Washington has a historic chance not only to bring baseball back to this city but also to put black managers on the ball field. That's why the D.C. Baseball Commission is seeking an expansion team with a substantial black ownership.

The plan for ownership in Washington goes beyond tokenism. A combination of local bankers, developers and other businessmen would own 40 percent of the team; wealthy black interests here would own 20 percent; and the remaining 40 percent would be underwritten by the D.C. government.

The 40 percent that would be underwritten by the D.C. government would be sold off over time to minority interests in cities that currently have National League teams. When the plan is completed, minority groups with shares in the D.C. team will have been created in such major league cities as Atlanta, Los Angeles, New York. These groups would sit in the visiting owner's box when the D.C. team is playing in their towns and would help with special promotions with social clubs, churches, civil rights groups, etc. They would put some fun and frolic back into the sport of baseball and put some fans back into the seats.

This financing strategy would give baseball heroes such as Hank Aaron and Joe Morgan an opportunity to own a piece of a team and to remain involved in the sport. Many of the superstars now earn huge salaries while they are playing and have, on previous occasions, indicated an interest in ownership. It's only fair that they should be provided an opportunity to invest in a sport that they helped to create and make popular.

Recent reports, however, have indicated that blacks are not loyal to baseball and do not go to ball games. One article reported that black attendance at major league baseball games averages only about 7 percent, while many of the major cities with franchises, such as Atlanta, Chicago and Philadelphia, have populations that are over 60 percent black. One would expect black attendance at games in these cities to be much higher. Perhaps the black community is boycotting baseball because officials have shown no loyalty to the black community.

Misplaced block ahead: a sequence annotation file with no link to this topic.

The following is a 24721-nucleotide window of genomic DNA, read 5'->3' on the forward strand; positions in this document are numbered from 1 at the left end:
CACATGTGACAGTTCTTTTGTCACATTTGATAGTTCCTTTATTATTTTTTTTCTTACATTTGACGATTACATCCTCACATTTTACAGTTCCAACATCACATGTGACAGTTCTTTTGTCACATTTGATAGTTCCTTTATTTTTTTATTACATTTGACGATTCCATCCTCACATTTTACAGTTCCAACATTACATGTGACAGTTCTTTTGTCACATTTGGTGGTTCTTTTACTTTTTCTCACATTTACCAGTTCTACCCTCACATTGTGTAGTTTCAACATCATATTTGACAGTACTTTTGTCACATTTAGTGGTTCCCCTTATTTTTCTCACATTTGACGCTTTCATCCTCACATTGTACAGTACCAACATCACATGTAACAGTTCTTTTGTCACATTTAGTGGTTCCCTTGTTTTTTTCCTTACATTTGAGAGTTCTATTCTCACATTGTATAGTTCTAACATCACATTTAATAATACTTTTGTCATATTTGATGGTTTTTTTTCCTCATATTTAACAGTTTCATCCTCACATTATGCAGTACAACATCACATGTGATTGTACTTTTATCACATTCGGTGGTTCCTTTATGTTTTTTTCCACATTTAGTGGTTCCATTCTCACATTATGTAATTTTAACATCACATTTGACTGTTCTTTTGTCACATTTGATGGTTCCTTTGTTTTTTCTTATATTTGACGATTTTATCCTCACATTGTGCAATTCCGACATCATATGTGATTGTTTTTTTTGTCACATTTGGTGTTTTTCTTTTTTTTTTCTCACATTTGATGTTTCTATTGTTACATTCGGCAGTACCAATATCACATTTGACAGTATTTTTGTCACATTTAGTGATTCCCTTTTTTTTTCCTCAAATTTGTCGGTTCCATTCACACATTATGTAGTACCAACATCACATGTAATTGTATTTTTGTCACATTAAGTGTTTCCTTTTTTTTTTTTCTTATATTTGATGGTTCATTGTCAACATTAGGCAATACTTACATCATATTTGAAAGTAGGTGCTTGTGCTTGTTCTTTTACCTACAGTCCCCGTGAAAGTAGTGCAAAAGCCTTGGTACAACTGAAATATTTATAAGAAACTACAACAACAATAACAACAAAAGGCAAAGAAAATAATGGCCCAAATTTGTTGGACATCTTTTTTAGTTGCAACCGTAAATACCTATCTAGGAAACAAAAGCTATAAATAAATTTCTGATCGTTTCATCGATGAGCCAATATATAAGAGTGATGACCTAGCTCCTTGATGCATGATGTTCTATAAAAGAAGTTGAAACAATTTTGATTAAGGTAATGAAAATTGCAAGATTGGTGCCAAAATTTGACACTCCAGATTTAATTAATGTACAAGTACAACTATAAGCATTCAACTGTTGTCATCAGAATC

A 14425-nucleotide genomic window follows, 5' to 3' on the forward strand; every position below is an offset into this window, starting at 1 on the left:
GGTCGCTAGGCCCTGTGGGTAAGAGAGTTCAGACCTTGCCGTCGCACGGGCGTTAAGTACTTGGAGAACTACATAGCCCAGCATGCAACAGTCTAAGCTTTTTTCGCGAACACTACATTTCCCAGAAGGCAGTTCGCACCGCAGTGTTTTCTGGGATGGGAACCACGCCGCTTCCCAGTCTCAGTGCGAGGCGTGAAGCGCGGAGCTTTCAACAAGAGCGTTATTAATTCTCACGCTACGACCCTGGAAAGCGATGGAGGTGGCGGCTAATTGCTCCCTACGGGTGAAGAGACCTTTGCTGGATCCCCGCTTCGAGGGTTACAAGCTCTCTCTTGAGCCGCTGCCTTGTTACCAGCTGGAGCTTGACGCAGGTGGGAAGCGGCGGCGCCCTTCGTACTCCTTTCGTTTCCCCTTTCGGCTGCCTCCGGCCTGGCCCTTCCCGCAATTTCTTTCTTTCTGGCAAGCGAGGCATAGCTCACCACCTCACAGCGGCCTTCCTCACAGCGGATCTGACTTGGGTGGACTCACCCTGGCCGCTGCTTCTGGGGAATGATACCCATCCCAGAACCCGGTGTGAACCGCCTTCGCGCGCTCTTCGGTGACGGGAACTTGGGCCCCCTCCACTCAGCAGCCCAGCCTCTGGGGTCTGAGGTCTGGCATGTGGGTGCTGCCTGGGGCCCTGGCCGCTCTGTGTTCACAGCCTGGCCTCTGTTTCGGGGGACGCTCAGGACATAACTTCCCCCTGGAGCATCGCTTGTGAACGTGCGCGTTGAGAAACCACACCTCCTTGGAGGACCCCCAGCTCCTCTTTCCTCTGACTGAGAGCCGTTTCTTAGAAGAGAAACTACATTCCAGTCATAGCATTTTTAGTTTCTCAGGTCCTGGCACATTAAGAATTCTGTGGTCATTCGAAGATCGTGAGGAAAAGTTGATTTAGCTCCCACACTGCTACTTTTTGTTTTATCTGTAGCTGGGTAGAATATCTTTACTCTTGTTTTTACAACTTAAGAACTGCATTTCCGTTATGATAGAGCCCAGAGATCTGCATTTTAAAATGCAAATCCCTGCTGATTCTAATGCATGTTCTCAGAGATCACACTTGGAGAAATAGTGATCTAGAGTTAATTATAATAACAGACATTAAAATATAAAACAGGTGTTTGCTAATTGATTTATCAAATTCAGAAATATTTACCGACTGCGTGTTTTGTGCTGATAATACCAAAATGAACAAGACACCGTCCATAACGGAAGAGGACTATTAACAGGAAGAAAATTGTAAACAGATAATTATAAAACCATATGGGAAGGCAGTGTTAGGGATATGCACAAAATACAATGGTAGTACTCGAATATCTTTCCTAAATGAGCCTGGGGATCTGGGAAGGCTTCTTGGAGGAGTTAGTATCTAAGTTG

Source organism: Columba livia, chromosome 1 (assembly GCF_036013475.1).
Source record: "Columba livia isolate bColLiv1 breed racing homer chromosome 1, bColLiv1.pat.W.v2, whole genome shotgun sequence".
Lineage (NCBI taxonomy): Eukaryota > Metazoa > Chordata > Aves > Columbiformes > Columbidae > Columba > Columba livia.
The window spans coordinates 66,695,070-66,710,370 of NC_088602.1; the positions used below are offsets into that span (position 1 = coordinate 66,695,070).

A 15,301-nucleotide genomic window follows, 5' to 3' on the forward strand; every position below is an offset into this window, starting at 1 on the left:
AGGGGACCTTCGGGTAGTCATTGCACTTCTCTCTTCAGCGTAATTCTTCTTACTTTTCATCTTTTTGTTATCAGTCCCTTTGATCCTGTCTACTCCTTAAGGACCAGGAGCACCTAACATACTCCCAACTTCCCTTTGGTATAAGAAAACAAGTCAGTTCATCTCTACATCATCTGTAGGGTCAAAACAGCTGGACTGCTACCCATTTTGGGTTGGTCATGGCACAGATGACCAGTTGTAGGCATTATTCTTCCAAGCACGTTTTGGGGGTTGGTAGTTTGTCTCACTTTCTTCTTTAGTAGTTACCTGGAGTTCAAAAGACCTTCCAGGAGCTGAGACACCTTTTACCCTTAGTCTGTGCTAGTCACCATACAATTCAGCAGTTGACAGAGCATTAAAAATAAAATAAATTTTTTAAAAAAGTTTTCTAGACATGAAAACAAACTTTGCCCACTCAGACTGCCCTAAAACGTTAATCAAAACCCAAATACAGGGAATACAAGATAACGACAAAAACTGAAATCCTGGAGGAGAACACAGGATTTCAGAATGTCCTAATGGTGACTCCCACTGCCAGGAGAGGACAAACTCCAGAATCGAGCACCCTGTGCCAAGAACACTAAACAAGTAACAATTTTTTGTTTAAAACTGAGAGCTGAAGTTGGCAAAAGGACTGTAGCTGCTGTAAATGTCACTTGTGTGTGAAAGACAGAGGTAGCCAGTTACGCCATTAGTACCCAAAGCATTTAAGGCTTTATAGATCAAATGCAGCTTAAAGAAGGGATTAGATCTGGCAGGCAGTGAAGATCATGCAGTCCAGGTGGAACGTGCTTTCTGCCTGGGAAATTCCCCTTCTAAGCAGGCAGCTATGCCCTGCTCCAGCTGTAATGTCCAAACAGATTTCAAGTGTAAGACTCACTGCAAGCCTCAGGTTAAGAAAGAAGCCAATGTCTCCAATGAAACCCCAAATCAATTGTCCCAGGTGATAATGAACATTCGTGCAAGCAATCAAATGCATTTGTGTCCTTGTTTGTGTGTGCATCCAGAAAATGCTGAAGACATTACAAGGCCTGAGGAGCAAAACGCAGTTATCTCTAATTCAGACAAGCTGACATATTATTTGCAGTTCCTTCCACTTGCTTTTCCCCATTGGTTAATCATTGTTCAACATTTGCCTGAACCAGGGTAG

In fact, Washington's season ticket drive, which has sold 15,000 season tickets, proves that blacks will purchase tickets when treated with proper respect and concern. The District of Columbia has a population of 600,000 people and is part of a Standard Metropolitan Statistical Area that has 3.7 million people. Although District residents account for only 20 percent of the total population, they purchased over 30 percent of the 15,000 season tickets sold in the recent ticket drive. The 4,500 tickets purchased by District residents during the drive represent a percentage 50 percent greater than their share of the population. This proves that given proper leadership, interest and respect, blacks will buy tickets and support a team.

Mayor Barry and members of the D.C. Baseball Commission will visit cities that have baseball teams and meet with their mayors, team owners and local minority business people. We will tell them that they should push for expansion because Washington and other outstanding markets could be competing for their teams. Until Washington has a team, their franchises could be threatened.

With all the hassle and expense of keeping a franchise, one might wonder why a city such as Washington would be interested in a major league team. The reasons are simple. A major league team in Washington would provide 750 new jobs, generate $2.4 million a year in taxes and $60 million in revenue for hotels and restaurants. It would also provide wholesome family entertainment and prestige for the area.

Baseball owners will hold their winter meeting in Dallas in December, where I expect the issue of discrimination to occupy a large part of the agenda. The D.C. Baseball Commission will make every effort to bring its proposal to the table. We think the owners will be convinced that baseball in Washington would benefit everyone. -- Frank Smith is a D.C. Council member from Ward 1 and chairman of the D.C. Baseball Commission.